Cybercrime , Fraud Management & Cybercrime , Governance & Risk Management

Breach Roundup: More Fallout From the LockBit Takedown

Also: Avast Agrees to $16.5 Million Civil Penalty to Settle Privacy Investigation
Breach Roundup: More Fallout From the LockBit Takedown
Image: Shutterstock

This week: more fallout from LockBit, Avast to pay $16.5M, Russia-linked group targeted mail servers, no indication that AT&T was hacked, analysis of a patched Apple flaw, Microsoft enhanced logging, Android banking Trojan evolved, North Korean hackers targeted defense sector and baking giant fell to ransomware.

See Also: On Demand | 2024 Report Findings: Security & Productivity in the Age of AI

LockBit Takedown Shutters 14,000 Email Accounts

Authorities shuttered 14,000 email accounts linked to ransomware-as-a-service group LockBit, which authorities in an international law enforcement operation infiltrated and took down earlier this week.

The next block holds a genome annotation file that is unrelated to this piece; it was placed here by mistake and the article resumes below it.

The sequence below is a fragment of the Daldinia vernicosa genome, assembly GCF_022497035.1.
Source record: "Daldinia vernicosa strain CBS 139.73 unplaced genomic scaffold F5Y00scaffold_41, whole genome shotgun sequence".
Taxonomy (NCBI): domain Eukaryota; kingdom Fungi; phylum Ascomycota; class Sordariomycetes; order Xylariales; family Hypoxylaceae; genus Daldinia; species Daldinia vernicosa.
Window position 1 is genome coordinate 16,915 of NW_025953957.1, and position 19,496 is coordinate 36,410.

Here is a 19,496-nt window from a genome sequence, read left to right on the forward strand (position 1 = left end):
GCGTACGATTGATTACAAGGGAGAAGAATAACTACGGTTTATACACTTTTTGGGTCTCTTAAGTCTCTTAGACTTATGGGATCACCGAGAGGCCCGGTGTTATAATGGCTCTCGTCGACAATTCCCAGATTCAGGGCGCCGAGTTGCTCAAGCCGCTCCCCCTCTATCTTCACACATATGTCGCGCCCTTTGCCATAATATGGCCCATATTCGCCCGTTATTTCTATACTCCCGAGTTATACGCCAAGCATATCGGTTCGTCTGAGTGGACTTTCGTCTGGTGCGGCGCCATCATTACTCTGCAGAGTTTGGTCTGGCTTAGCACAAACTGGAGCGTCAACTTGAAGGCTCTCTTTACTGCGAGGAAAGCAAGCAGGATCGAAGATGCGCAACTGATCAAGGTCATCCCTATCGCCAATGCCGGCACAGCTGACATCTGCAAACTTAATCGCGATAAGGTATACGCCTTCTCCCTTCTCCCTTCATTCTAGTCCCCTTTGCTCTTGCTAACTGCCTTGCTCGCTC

Police from the United Kingdom, the United States and Europe seized more than 35 LockBit servers and replaced the group's dark web leak page with a seizure notice as part of an action dubbed Operation Cronos (see: Arrests and Indictments in LockBit Crackdown).

In a Thursday update posted to the seized LockBit leak site, authorities said they had identified and referred for removal more than 14,000 email accounts from providers Mega, Tutanota and Protonmail.

A Proton spokesperson refused to comment on the development or the nature of the law enforcement inquiry, citing "privacy reasons" and legal limitations. "We take our responsibilities extremely seriously and when we receive reports of illegal activity, we investigate and suspend any accounts found to be breaking our rules," the spokesperson said.